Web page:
1. Set the pressure to the "D" setting. This dial is on the inside of the machine and the "D" and is for Darning. This setting removes all pressure off the foot. This will allow you to move the fabric under the needle.


2. Lift the feed dog plate.


3. Tension settings may need to be adjusted. I loosened it a bit only to turn it back to my normal setting. This may depend on your machine, thread, etc.

4. Bring the bobbin thread to the top and sew a little slower at first. It will take practice to determine the ideal speed for you. Also, I ended up wearing garden gloves with that nylon coating to help move the fabric under the needle.

My initial results are not pretty, but I think with a bit more practice I may be able to do free motion quilting on this machine.


If you have done free motion quilting on your sewing machine, please leave a comment on what machine you used and how it went.

*Links to Amazon are affiliate links.

January 01, 2019

Patches and Pinwheels pt. 4

I love making serious progress on a long term project on New Year's Eve and Day. This year is no exception. I have finished the piecing and borders on the Patches and Pinwheels quilt. (More pictures will come after the quilting is finished). The quilt measures about 96 x 96 inches.


I had enough yardage of the green border fabric to also use it for the backing. If I were to buy "quilt" shop quality fabric, the backing alone would have been at least $100. I did not spend anywhere near that amount. The green fabric was left over from a purchase made several years ago and I can't remember what I paid for it. I'm glad I found a project for it because the fabric had been sitting all those years. The majority of the fabrics for the pieced blocks came from DH's shirts that were worn through in the collars and cuffs, but still had good fabric in the body. I supplemented with a few shirts from the thrift store and a few white fat quarters. All told I spent about $15 for the fabric (plus whatever the green cost several years ago). All that's left is to buy a batting and then decide on the quilting. Do I pay someone to quilt it or do it myself? I am undecided there.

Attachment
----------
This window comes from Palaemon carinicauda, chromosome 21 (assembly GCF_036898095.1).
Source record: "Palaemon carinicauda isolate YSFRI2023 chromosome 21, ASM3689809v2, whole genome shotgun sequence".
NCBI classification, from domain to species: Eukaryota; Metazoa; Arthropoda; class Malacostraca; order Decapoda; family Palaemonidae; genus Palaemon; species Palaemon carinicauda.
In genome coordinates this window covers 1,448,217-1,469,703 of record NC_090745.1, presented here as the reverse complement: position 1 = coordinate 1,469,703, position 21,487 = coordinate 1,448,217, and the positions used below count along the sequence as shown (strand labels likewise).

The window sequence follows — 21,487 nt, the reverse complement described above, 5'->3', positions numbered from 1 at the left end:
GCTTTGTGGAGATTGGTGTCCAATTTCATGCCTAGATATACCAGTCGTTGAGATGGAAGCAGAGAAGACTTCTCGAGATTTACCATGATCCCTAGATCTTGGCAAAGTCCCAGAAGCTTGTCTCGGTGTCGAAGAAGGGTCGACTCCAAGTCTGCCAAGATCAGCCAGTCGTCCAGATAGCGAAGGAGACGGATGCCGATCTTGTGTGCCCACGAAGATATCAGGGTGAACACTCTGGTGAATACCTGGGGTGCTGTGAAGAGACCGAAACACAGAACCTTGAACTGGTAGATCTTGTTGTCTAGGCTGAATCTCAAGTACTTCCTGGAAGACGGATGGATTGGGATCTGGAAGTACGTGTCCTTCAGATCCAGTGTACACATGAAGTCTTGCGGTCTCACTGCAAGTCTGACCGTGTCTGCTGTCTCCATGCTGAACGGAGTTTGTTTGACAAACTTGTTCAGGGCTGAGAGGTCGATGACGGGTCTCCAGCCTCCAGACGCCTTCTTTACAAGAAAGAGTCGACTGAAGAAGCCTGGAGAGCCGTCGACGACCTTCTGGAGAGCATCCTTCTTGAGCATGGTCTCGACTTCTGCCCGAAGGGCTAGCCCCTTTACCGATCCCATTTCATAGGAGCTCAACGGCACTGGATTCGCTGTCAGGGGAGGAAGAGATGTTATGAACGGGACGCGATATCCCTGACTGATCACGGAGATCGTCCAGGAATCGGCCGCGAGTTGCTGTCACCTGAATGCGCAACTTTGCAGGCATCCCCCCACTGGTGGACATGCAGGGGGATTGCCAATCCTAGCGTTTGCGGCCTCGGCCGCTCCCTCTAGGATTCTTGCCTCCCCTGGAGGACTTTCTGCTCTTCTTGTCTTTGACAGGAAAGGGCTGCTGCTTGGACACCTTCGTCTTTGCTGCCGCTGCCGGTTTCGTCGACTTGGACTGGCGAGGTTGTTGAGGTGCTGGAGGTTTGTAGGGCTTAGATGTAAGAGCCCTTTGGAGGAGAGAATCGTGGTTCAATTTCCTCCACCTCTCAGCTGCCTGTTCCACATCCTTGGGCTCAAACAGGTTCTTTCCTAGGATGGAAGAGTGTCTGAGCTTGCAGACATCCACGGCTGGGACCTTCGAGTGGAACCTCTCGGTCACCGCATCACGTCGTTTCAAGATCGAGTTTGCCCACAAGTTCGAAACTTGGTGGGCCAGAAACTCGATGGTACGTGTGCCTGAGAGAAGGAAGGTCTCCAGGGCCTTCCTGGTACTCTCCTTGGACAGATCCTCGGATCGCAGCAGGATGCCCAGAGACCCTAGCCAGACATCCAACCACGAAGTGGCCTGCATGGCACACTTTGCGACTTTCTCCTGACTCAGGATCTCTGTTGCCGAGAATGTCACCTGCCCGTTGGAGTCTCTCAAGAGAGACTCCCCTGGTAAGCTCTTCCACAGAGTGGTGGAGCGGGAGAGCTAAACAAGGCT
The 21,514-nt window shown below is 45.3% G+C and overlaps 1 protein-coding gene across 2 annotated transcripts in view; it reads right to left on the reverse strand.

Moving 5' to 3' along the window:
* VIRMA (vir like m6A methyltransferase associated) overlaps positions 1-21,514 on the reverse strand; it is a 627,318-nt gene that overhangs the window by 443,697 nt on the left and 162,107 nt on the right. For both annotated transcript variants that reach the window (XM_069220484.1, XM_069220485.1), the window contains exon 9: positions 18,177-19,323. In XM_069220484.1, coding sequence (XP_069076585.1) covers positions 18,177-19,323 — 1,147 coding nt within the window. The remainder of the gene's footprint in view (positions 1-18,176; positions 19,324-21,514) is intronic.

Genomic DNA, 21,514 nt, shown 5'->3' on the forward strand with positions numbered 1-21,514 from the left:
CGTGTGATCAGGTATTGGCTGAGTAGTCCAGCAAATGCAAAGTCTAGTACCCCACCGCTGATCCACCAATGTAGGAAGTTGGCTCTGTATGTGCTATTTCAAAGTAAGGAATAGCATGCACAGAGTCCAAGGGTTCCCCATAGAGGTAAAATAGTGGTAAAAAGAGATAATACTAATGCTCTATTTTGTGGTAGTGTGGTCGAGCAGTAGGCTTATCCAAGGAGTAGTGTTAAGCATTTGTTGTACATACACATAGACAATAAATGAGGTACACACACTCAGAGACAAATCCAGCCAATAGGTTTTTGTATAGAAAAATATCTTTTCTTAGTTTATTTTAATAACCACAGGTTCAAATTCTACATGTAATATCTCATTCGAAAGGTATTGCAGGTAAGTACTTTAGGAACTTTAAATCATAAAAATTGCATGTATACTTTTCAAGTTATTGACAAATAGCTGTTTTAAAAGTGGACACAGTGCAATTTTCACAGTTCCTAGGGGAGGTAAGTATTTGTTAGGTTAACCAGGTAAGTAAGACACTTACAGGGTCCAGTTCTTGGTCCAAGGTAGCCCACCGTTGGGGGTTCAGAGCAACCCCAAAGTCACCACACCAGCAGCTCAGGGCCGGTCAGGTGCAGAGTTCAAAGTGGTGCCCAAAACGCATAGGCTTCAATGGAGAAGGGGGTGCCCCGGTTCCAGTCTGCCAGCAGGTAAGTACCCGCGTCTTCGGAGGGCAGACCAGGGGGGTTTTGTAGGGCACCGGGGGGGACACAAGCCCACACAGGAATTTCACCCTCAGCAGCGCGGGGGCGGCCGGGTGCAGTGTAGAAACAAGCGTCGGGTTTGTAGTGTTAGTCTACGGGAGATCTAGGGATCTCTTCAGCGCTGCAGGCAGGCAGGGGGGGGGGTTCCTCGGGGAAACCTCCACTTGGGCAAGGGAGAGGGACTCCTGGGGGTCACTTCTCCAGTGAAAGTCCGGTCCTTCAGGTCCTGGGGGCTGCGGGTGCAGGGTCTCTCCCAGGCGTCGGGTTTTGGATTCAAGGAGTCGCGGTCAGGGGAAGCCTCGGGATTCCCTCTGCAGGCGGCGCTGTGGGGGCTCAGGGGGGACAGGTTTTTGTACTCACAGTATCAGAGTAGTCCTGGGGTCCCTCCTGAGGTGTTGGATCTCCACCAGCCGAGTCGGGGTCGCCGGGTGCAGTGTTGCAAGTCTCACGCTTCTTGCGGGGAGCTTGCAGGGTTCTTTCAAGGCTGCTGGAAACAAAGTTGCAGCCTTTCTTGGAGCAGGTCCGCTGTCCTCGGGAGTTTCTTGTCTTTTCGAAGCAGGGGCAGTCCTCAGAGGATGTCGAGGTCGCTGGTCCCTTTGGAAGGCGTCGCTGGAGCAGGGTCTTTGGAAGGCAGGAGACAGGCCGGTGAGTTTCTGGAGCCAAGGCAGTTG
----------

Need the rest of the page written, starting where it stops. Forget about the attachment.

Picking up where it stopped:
Which brings me to the cost of quilting fabric today. I know for many this is a fun hobby, but the cost of quilting fabric is just so crazy high right now. $12-$15/yard for fabric! I know there are some alternatives and I can shop sales, but yikes! This is why I have turned to the thrift store and scrappy quilts. I don't have a problem using clothing for quilting fabric. It's what our mothers and grandmothers did years ago out of necessity. Now, I wonder if it is wasteful just to toss our old clothes? Sure, some are suitable for donation (and I do donate a lot). But there are some things that could be useful for something like this. This quilt project has definitely made me look at thrift stores as a new source for supplies.

This is a Bonnie Hunter design. I chose to try one of Bonnie's designs to better understand her process. I think she designs quilts in two different ways. I do think many of her designs are created using eQuilter. While she does incorporate scraps into her designs, the overall visual affect can only be achieved by using a design tool like eQuilter (She has dropped hints that she does use the software). Her method of using standard piece sizes also makes a difference in efficiency and utilization of both time and fabric. Other quilt designs are a bit more freeform. In other words, she doesn't start in eQuilter, but rather puts pieces together (such as leader and ender piecing) that eventually are put together into blocks and then quilts. Because she uses standard sizes, everything eventually finds its way into a finished quilt top. It is a very smart way of utilizing scraps.

This design is one of Bonnie's free quilt patterns at her website. The instructions are more of a tutorial without specific piece counts and yardage requirements. I think it could be a bit of challenge for a beginner. The small piece sizes and precision sewing is also a challenge. I had a fair bit of fixing to do because of either cutting and/or sewing errors. The patterns published on Bonnie's website, while I know they are free, could use a bit of editing. I do appreciate the effort and work it takes to put something like this together. I wonder if her published books/patterns are more polished. She does take her mystery projects down and provides them for sale after the mystery is over. I hope the "sale" versions are better edited and presented over the free-form versions given on the website.